Progress Depends on the Unreasonable Woman…Just ask Google

Neuroaesthetics & Google

Ivy is a relentlessly curious, borderless polymath and voracious life-long learner. When, through her many explorations, Ivy met Susan Magsamen, founder and director of the Arts+Minds Lab at Johns Hopkins, they began creating the connection between Susan’s work on Neuroaesthetics and Google’s future innovations. Neuroaesthetics is the study of how the art, of all disciplines, changes the brain, enhances life experiences, aids in well-being.

10 Exploration Points on the Innovation Journey

Below is a map of an Innovation Journey. We designed this cartoon map to capture the many explorations innovators may engage to achieve their innovation objectives (innovation has to be filled with creative play as well as serious design, so we thought the cartoons would convey that message). The map looks linear, but it is often not in practice. Many times, an innovation team may do things out of sequence, reiterate the steps, move forward and back before it completes its creative journey.

  1. Be like Sherlock — Ivy took her team to Milan and other places to discover the secrets of great design, finding clues to new ways of thinking and exploring the limitations of current “reasonable” approaches to innovations in tech design.
  2. Dive Deep — Go below the surface of what is assumed good design and find the treasure of deep insights into how people experience the world and how they want to experience it in the future, even if they may not know it yet.
  3. Hang with those Who Know Secrets — Ivy and her team hung out with leading thinkers who know design, architecture, Neuroaesthetics, fabrics, algorithm coding, emerging tech science, etc.
  4. Go Cosmic Fishing — That is the term the 20th Century engineer/designer/genius, Bucky Fuller, used to describe intuition. Ivy is a highly intuitive artist/designer/leader who trusts her intuition and acts upon it. Throughout their design process, her collaborators did as well.
  5. Leap and Play — Ivy gave her team space to play with their ideas, try crazy things and to take leaps of exploration into areas not gone before.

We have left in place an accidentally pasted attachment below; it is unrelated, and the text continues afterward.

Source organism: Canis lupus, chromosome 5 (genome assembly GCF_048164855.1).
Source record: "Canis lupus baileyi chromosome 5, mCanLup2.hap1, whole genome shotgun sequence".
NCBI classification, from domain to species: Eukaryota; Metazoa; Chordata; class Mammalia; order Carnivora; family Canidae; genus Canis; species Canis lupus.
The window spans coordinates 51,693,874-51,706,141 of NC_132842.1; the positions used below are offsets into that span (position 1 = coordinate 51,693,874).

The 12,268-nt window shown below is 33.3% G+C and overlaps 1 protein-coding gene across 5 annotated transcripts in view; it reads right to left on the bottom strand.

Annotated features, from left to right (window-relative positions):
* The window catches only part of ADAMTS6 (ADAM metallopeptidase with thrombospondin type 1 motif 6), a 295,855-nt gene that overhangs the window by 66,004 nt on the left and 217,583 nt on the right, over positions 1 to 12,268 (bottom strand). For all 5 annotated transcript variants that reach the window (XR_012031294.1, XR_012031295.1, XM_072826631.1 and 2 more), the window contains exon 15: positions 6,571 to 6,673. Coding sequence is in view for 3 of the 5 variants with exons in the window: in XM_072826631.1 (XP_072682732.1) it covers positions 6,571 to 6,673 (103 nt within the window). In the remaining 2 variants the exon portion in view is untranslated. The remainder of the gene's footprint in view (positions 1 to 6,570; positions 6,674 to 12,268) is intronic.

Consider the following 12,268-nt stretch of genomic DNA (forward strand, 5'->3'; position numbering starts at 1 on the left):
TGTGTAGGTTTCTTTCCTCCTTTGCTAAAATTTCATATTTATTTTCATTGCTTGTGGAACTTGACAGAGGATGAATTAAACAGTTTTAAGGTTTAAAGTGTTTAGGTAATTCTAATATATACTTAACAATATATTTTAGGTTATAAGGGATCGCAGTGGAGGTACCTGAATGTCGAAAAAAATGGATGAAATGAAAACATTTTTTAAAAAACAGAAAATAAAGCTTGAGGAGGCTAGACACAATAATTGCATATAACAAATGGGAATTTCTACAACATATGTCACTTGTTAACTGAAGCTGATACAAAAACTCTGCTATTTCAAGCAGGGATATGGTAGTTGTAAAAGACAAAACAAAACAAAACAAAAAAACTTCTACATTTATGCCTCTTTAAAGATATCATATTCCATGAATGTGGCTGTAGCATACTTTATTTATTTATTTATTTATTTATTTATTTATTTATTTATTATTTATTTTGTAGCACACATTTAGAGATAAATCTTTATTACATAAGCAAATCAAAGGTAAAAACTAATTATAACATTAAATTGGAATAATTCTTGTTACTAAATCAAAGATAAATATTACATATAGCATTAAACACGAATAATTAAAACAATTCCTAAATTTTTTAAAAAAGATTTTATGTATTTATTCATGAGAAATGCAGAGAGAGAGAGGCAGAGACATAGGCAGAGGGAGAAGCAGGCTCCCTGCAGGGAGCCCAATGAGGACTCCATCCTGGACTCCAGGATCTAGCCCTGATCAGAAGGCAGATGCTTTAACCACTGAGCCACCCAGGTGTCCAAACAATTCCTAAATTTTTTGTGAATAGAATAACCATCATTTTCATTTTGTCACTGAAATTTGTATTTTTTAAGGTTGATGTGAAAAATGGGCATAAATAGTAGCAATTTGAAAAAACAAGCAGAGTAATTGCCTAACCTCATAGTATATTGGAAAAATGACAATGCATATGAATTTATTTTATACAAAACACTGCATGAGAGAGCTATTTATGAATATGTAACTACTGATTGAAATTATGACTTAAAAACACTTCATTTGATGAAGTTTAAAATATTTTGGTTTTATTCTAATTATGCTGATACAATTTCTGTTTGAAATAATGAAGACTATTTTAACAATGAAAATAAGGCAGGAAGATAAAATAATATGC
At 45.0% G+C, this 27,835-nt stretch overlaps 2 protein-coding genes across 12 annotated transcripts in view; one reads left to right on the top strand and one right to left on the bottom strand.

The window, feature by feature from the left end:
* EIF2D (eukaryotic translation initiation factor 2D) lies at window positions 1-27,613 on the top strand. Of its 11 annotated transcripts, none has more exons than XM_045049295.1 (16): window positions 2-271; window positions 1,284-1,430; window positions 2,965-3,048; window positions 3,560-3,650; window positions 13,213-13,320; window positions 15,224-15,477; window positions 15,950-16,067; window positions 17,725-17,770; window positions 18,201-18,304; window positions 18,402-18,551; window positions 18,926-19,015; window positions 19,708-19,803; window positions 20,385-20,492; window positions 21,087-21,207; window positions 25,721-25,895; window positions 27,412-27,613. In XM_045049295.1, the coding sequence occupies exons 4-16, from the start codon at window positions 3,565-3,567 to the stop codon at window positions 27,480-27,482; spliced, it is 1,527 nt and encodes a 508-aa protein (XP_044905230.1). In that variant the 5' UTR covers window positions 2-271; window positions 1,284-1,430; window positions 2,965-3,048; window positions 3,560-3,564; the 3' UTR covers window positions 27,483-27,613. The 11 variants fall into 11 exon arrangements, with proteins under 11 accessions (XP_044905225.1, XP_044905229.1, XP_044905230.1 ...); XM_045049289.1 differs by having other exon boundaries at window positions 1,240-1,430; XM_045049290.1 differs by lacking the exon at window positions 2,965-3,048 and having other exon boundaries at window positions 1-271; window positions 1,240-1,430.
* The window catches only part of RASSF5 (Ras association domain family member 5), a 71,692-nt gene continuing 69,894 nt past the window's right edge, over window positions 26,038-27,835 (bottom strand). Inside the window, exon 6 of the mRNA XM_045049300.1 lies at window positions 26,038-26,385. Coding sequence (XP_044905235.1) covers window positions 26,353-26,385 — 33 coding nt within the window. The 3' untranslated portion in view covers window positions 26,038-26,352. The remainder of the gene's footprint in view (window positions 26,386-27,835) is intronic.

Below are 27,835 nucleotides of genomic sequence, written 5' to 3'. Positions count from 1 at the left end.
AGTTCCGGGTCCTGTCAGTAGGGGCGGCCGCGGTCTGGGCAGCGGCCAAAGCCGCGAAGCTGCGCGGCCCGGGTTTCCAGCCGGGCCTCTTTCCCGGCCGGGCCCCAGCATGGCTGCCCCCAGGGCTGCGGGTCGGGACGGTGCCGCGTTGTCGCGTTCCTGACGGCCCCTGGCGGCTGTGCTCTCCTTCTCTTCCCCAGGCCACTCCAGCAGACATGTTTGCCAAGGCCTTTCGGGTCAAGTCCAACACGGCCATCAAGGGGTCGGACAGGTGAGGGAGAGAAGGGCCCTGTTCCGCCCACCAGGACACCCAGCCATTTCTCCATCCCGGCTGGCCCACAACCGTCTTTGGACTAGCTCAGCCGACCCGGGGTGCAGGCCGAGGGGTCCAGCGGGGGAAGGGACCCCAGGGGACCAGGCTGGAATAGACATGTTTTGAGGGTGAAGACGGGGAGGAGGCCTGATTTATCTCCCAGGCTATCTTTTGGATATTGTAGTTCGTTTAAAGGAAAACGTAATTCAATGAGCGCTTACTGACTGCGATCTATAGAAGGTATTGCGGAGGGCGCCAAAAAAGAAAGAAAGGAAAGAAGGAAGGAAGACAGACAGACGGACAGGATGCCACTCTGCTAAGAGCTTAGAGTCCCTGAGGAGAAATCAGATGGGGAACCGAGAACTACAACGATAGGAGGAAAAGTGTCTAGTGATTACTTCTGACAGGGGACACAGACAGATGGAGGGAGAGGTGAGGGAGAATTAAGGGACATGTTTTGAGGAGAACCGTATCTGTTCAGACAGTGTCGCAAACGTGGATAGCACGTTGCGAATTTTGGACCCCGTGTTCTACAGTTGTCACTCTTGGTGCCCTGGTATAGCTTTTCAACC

6. Turn It on Its Head — Ivy flipped the old model about designing and showing tech products on its head. In addition to developing a tech device and promoting it at a Consumer Electronics Show, the Google team designed experiences for people and a better way of living. They then provided the supportive technology in a way that fulfilled that experience. She also offered this experience to the guests at Google’s Milan site as a personal gift. Google did not collect data on anyone’s personal experience.
  7. Stick Odd Things Together — Ivy and Team put together brain research, aesthetics, computer science, and world-class design. They used fabric innovations and combined them with electronic innovations to create breakthrough product designs. They combined great design with great experiences to create great marketing.
  8. Connect to Create — Ivy is a facilitative leader who deeply believes in the power of collaboration united by a common vision of success. When you praise her for her achievements, she always points out that it took a village of collaborators to produce the big results.
  9. Take it for a Spin — Prototype, try it out, test it, refine it, redesign and refine it again. Ivy learned from her father, an honored automobile designer, the importance of building it, doing it, not just conceiving of it. Art, design, and innovation are hands-on processes, there is no substitute. The team tested many combinations of fabric and color for the Google products. For just one beautiful color of the fabric, they tried out over 260 colors before they got just the right one.

Sometimes when it comes to breakthrough innovations, an unreasonable woman is better for the job.

BEAM, inc. is a San Francisco based international consulting and design firm dedicated to creating value and enriching life.

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